without Internet Explorer,
in 1280 x 960 resolution
Siebenburgen is a good example of a band that managed to unleash a great debut album but failed to develop in the right direction.
Each of their follow-ups was weaker and duller then the previous one when normally it should be vice versa.
Speaking about Loreia, it`s very good atmospheric black with borrowings from folk and doom metal. Mostly it`s fast with memorable folky melodies and good thick guitarwork. All music is in traditional Nordic vein with occasional elements of doom and slow parts are also present. Drumming is very precise. Songs are very compact and range within 4-5 minutes length. That`s really the key-feature of this album`s novelty. Siebenburgen`s music isn`t very diverse but this perfect duration only serves them right. They do not get dull. Unfortunately already on Grimjaur they had lengthy songs with a shortage of riffs. Later they got even lengthier and thus hammering the final nail into their unholy casket.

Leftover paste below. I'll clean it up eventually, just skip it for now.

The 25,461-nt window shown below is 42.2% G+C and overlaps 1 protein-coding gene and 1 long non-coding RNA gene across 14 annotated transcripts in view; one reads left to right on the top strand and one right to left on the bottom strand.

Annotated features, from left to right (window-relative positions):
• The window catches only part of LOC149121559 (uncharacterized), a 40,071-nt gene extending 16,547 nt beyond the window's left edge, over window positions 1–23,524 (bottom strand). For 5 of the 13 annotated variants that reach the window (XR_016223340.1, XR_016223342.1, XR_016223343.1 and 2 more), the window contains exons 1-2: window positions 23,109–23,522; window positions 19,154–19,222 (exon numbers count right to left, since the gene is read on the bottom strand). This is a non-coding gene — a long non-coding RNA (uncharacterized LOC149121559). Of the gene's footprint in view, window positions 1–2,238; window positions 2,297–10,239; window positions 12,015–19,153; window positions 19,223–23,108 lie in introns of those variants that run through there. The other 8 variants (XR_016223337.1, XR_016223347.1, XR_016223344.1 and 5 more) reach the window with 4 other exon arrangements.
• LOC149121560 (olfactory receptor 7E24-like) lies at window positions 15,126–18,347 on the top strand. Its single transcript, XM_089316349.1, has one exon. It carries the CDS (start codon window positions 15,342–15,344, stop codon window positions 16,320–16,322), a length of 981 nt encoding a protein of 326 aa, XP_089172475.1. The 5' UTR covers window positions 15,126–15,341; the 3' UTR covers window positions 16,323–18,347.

Another highlight is a female vocalist. She has a pretty unusual voice and can use it well. It has a kind of shamanic eerie feeling to it. As they didn`t use synths on the album she perfectly replaced them with her voice and incorporated cello parts on the album as well. Marcus Ehlin`s voice is less spectacular, just normal black vocals, but thanks to the use of Swedish it still holds attention.
As you probably already guessed Siebenburgen`s lyrics are devoted to vampires and other dark stuff. Each song is a small dark fairy-tale or story.
Not knowing Swedish i can`t judge about their verses, but can state that both vocalists do try to sound convincing and dramatic like actors staging a kind of a horror play.
Loreia was like a breath of fresh air into already-beginning-to-get-commercialized black metal scene. Maybe it was slightly overdue but nevertheless it can easily rival with many good albums of the past. Anyway it`s a rather invigorating look-back upon the time when art meant much more than money.